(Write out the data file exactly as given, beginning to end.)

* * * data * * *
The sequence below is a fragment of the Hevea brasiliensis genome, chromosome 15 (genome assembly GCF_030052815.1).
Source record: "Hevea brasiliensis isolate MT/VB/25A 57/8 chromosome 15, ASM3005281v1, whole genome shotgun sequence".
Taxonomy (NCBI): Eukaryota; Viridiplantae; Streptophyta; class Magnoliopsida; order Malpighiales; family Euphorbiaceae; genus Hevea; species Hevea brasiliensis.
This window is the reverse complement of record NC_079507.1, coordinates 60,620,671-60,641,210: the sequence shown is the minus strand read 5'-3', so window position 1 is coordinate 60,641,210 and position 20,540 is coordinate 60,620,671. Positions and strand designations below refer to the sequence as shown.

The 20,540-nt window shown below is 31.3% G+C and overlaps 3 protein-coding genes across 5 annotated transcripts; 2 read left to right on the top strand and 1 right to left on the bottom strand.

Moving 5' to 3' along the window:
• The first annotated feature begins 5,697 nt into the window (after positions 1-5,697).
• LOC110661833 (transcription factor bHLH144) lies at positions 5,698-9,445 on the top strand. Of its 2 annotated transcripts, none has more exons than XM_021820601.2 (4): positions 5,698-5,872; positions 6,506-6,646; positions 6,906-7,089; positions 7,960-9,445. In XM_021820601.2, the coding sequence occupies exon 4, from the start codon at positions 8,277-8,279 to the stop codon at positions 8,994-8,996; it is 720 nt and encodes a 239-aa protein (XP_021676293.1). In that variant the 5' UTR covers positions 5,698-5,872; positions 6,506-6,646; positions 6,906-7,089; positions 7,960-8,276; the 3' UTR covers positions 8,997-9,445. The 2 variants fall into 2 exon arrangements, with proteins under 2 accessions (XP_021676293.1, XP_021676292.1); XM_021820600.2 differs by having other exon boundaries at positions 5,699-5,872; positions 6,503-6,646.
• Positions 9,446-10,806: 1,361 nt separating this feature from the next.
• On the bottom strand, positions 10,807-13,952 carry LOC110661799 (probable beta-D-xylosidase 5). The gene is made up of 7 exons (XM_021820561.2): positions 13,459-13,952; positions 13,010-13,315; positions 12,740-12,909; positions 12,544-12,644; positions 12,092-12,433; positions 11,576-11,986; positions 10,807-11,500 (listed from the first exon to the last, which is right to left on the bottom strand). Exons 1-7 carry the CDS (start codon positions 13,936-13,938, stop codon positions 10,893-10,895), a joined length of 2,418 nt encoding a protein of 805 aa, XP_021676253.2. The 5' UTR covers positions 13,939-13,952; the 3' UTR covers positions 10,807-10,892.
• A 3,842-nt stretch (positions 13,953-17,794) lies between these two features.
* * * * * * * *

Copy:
The sequence below is a fragment of the Hevea brasiliensis genome, chromosome 15 (genome assembly GCF_030052815.1).
Source record: "Hevea brasiliensis isolate MT/VB/25A 57/8 chromosome 15, ASM3005281v1, whole genome shotgun sequence".
Taxonomy (NCBI): Eukaryota; Viridiplantae; Streptophyta; class Magnoliopsida; order Malpighiales; family Euphorbiaceae; genus Hevea; species Hevea brasiliensis.
This window is the reverse complement of record NC_079507.1, coordinates 60,620,671-60,641,210: the sequence shown is the minus strand read 5'-3', so window position 1 is coordinate 60,641,210 and position 20,540 is coordinate 60,620,671. Positions and strand designations below refer to the sequence as shown.

The 20,540-nt window shown below is 31.3% G+C and overlaps 3 protein-coding genes across 5 annotated transcripts; 2 read left to right on the top strand and 1 right to left on the bottom strand.

Moving 5' to 3' along the window:
• The first annotated feature begins 5,697 nt into the window (after positions 1-5,697).
• LOC110661833 (transcription factor bHLH144) lies at positions 5,698-9,445 on the top strand. Of its 2 annotated transcripts, none has more exons than XM_021820601.2 (4): positions 5,698-5,872; positions 6,506-6,646; positions 6,906-7,089; positions 7,960-9,445. In XM_021820601.2, the coding sequence occupies exon 4, from the start codon at positions 8,277-8,279 to the stop codon at positions 8,994-8,996; it is 720 nt and encodes a 239-aa protein (XP_021676293.1). In that variant the 5' UTR covers positions 5,698-5,872; positions 6,506-6,646; positions 6,906-7,089; positions 7,960-8,276; the 3' UTR covers positions 8,997-9,445. The 2 variants fall into 2 exon arrangements, with proteins under 2 accessions (XP_021676293.1, XP_021676292.1); XM_021820600.2 differs by having other exon boundaries at positions 5,699-5,872; positions 6,503-6,646.
• Positions 9,446-10,806: 1,361 nt separating this feature from the next.
• On the bottom strand, positions 10,807-13,952 carry LOC110661799 (probable beta-D-xylosidase 5). The gene is made up of 7 exons (XM_021820561.2): positions 13,459-13,952; positions 13,010-13,315; positions 12,740-12,909; positions 12,544-12,644; positions 12,092-12,433; positions 11,576-11,986; positions 10,807-11,500 (listed from the first exon to the last, which is right to left on the bottom strand). Exons 1-7 carry the CDS (start codon positions 13,936-13,938, stop codon positions 10,893-10,895), a joined length of 2,418 nt encoding a protein of 805 aa, XP_021676253.2. The 5' UTR covers positions 13,939-13,952; the 3' UTR covers positions 10,807-10,892.
• A 3,842-nt stretch (positions 13,953-17,794) lies between these two features.